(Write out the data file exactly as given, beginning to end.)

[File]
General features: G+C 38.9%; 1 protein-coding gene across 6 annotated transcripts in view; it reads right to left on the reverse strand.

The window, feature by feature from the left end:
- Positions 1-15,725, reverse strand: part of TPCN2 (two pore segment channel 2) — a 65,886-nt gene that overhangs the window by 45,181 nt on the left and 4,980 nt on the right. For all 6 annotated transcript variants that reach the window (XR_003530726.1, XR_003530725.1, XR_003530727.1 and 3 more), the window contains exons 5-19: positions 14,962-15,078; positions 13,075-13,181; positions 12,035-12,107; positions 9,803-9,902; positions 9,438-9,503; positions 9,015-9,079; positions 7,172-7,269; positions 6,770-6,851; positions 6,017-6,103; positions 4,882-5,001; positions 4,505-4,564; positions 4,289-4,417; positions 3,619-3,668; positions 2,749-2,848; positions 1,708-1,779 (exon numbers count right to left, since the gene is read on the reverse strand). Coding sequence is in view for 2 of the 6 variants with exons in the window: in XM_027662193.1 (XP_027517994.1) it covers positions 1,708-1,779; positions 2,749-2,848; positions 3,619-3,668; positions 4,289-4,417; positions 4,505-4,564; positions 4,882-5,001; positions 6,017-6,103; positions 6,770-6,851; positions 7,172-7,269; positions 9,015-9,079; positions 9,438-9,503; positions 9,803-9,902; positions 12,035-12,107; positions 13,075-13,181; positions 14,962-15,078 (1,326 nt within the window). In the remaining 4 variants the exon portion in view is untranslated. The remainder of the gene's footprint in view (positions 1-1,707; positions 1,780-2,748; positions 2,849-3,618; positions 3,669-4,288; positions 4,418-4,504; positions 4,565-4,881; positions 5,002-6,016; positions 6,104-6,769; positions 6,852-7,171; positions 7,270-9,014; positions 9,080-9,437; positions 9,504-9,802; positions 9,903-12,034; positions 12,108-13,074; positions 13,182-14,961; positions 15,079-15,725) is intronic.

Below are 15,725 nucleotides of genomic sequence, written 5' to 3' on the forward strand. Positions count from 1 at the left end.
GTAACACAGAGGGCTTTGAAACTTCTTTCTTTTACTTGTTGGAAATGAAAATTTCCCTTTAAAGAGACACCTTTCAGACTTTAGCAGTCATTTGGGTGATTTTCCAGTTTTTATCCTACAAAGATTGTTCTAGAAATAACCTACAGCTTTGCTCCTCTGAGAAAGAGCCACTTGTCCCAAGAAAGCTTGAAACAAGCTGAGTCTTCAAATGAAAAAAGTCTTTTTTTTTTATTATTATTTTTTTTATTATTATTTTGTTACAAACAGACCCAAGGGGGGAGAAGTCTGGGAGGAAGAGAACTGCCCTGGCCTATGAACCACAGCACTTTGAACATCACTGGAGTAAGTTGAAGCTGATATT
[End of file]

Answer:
General features: G+C 38.9%; 1 protein-coding gene across 6 annotated transcripts in view; it reads right to left on the reverse strand.

The window, feature by feature from the left end:
- Positions 1-15,725, reverse strand: part of TPCN2 (two pore segment channel 2) — a 65,886-nt gene that overhangs the window by 45,181 nt on the left and 4,980 nt on the right. For all 6 annotated transcript variants that reach the window (XR_003530726.1, XR_003530725.1, XR_003530727.1 and 3 more), the window contains exons 5-19: positions 14,962-15,078; positions 13,075-13,181; positions 12,035-12,107; positions 9,803-9,902; positions 9,438-9,503; positions 9,015-9,079; positions 7,172-7,269; positions 6,770-6,851; positions 6,017-6,103; positions 4,882-5,001; positions 4,505-4,564; positions 4,289-4,417; positions 3,619-3,668; positions 2,749-2,848; positions 1,708-1,779 (exon numbers count right to left, since the gene is read on the reverse strand). Coding sequence is in view for 2 of the 6 variants with exons in the window: in XM_027662193.1 (XP_027517994.1) it covers positions 1,708-1,779; positions 2,749-2,848; positions 3,619-3,668; positions 4,289-4,417; positions 4,505-4,564; positions 4,882-5,001; positions 6,017-6,103; positions 6,770-6,851; positions 7,172-7,269; positions 9,015-9,079; positions 9,438-9,503; positions 9,803-9,902; positions 12,035-12,107; positions 13,075-13,181; positions 14,962-15,078 (1,326 nt within the window). In the remaining 4 variants the exon portion in view is untranslated. The remainder of the gene's footprint in view (positions 1-1,707; positions 1,780-2,748; positions 2,849-3,618; positions 3,669-4,288; positions 4,418-4,504; positions 4,565-4,881; positions 5,002-6,016; positions 6,104-6,769; positions 6,852-7,171; positions 7,270-9,014; positions 9,080-9,437; positions 9,504-9,802; positions 9,903-12,034; positions 12,108-13,074; positions 13,182-14,961; positions 15,079-15,725) is intronic.

Below are 15,725 nucleotides of genomic sequence, written 5' to 3' on the forward strand. Positions count from 1 at the left end.
GTAACACAGAGGGCTTTGAAACTTCTTTCTTTTACTTGTTGGAAATGAAAATTTCCCTTTAAAGAGACACCTTTCAGACTTTAGCAGTCATTTGGGTGATTTTCCAGTTTTTATCCTACAAAGATTGTTCTAGAAATAACCTACAGCTTTGCTCCTCTGAGAAAGAGCCACTTGTCCCAAGAAAGCTTGAAACAAGCTGAGTCTTCAAATGAAAAAAGTCTTTTTTTTTTATTATTATTTTTTTTATTATTATTTTGTTACAAACAGACCCAAGGGGGGAGAAGTCTGGGAGGAAGAGAACTGCCCTGGCCTATGAACCACAGCACTTTGAACATCACTGGAGTAAGTTGAAGCTGATATT